- Thread starter luckycat
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- Tags anova kruskal wallis levene's test non-parametric anova shapiro-wilk test

1) ANOVA (and other regression models) do not assume that the marginal ("overall") distribution of the dependent variable is normal (link). ANOVA does assume that the distribution of the DV is normal

2) A non-significant Levene's test statistic indicates

3) A Kruskal-Wallis test is a non-parametric alternative to ANOVA, but it tests a completely different null hypothesis (that the mean

Hope that helps!

- How do I know if Levene's test brings a statistically significant result because of low power, rather than because the variances are not equal?

- Several sources outline that the general assumptions of ANOVA assume both normal distribution of the DVs (that is what I have been testing with Shapiro-Wilks) and homogeneity of variances (testing with Levene's test). See e.g. here: https://statistics.laerd.com/statistical-guides/one-way-anova-statistical-guide-2.php. That is why I'm concerned about distributions, although ANOVA is pretty resistant to non-normality

- Non-parametric alternatives are recommended for small-sample (30 participants per condition) Likert-scale data, see e.g. https://dl.acm.org/citation.cfm?id=1753686&dl=ACM&coll=DL&CFID=997388384&CFTOKEN=76933434

- Kruskal-Wallis doesn't use means, it uses medians. See e.g. here: http://www.statisticshowto.com/kruskal-wallis/, https://statistics.laerd.com/spss-tutorials/kruskal-wallis-h-test-using-spss-statistics.php

- I use Dunn post-hoc test for pairwise comparisons.

Thanks a lot

just to build on what CB said, you should run the ANOVA test and then do the diagnostics: check whether the residuals are normal or not, whether you have unhomogenous variances (like the horn shape in the residual graph) etc. This is generally much easier and more sensible to do then the checks before the test. If your residuals show patterns and/or non-normality you might want to either use more advanced techniques (like a data transformationtransformation) or move over to a non-parametric test. They have generally a lower power, so you might want to consider gathering more data in this case.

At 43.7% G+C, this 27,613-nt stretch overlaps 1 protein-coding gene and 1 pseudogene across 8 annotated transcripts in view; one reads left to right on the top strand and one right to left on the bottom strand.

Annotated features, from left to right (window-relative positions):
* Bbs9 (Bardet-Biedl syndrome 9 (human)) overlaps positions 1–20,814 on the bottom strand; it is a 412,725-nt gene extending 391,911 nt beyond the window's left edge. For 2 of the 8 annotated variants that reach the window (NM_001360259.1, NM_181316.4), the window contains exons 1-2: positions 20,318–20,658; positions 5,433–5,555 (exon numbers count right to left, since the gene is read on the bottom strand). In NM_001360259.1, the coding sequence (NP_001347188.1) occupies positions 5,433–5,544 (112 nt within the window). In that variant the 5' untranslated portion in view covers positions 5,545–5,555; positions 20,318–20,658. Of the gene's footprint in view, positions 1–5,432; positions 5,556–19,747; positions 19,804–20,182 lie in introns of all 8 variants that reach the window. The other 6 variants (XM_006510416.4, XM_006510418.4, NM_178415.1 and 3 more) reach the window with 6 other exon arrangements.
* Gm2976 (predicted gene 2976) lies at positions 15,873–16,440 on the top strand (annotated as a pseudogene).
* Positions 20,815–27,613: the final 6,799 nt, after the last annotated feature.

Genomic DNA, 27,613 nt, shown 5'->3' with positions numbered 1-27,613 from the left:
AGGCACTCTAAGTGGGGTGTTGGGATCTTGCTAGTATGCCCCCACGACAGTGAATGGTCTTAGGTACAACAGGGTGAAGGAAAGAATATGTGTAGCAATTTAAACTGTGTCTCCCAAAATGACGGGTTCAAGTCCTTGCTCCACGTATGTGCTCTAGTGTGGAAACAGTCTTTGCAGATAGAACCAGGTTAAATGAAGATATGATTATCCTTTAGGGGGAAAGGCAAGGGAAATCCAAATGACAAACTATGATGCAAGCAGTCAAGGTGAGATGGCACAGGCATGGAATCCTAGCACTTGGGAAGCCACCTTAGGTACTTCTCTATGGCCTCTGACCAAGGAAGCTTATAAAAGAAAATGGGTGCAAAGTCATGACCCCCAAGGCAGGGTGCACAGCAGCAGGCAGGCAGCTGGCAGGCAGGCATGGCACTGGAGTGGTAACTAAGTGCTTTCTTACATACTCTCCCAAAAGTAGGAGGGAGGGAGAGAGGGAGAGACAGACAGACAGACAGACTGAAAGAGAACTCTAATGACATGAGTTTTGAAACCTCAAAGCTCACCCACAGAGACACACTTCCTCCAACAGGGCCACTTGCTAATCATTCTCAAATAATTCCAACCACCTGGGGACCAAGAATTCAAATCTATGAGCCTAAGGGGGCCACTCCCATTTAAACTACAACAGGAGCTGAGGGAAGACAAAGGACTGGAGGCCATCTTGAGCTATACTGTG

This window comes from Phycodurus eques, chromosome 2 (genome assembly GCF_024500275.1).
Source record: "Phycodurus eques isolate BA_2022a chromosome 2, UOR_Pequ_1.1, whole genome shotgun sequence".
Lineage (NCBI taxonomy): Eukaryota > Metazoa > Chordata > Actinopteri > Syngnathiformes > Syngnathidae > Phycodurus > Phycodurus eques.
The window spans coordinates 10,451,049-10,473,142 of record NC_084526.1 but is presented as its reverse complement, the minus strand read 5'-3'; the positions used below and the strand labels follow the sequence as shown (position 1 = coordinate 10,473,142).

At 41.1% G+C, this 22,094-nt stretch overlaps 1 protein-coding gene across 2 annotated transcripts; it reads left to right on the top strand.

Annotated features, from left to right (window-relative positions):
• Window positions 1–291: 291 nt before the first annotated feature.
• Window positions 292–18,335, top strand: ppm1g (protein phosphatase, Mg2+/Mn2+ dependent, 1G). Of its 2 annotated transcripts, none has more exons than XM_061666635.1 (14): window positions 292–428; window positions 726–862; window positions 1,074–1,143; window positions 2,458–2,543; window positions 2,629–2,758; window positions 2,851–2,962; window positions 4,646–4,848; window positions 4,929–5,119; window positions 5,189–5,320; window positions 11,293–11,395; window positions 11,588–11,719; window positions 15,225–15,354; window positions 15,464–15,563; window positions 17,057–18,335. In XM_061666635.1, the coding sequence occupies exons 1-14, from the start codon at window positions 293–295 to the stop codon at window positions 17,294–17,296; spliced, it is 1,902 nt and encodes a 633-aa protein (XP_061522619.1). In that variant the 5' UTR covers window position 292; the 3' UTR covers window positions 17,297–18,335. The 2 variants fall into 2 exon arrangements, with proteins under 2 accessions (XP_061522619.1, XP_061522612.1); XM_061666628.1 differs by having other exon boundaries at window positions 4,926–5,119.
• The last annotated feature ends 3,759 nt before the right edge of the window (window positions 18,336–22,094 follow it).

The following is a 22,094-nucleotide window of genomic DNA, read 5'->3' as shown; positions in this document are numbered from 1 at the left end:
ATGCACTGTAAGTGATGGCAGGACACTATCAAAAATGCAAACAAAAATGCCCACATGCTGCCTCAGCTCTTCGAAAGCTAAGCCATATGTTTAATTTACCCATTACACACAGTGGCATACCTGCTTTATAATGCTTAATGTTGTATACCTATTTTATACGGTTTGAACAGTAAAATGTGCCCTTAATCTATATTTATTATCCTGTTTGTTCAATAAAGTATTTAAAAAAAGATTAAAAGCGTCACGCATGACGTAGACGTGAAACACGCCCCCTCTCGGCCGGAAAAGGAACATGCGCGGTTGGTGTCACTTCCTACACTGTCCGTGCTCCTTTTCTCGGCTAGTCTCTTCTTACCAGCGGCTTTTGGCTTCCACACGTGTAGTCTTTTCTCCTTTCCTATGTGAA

regards

- How do I know if Levene's test brings a statistically significant result because of low power, rather than because the variances are not equal?

https://ncss-wpengine.netdna-ssl.co.../PASS/Levene_Test_of_Variances-Simulation.pdf page 553-11

- Several sources outline that the general assumptions of ANOVA assume both normal distribution of the DVs (...). See e.g. here: https://statistics.laerd.com/statistical-guides/one-way-anova-statistical-guide-2.php

Careful reading is highly recommended.

With kind regards

Karabiner

In my knowledge CBear is correct in that the Wilcoxon-Mann-Whitney-Kruskal-Wallace is based on the null hypothesis that the MEAN of the ranks is the same. I am sorry but I am to lazy to search for sources for that.

I am sorry but I don't trust the sources that luckycat gives in post 3. We all know that some sources on the internt are not reliable.

But Fagerland Sandvik (2009) "Performance of five two-sample location tests for skewed distributions with unequal variances" says that it is not generally true that the Wilcoxon-Mann-Whitney is a test of medians.

Have a look at Fagerland, Sandvik and Mowinckel (2015) where the abstract says:

Results

The Welch U test (the T test with adjustment for unequal variances) and its associated confidence interval performed well for almost all situations considered. The Brunner-Munzel test also performed well, except for small sample sizes (10 in each group). The ordinary T test, the Wilcoxon-Mann-Whitney test, the percentile bootstrap interval, and the bootstrap-t interval did not perform satisfactorily.

Conclusions

The difference between the means is an appropriate effect measure for comparing two independent discrete numerical variables that has both lower and upper bounds. To analyze this problem, we encourage more frequent use of parametric hypothesis tests and confidence intervals.

The Welch U test (the T test with adjustment for unequal variances) and its associated confidence interval performed well for almost all situations considered. The Brunner-Munzel test also performed well, except for small sample sizes (10 in each group). The ordinary T test, the Wilcoxon-Mann-Whitney test, the percentile bootstrap interval, and the bootstrap-t interval did not perform satisfactorily.

Conclusions

The difference between the means is an appropriate effect measure for comparing two independent discrete numerical variables that has both lower and upper bounds. To analyze this problem, we encourage more frequent use of parametric hypothesis tests and confidence intervals.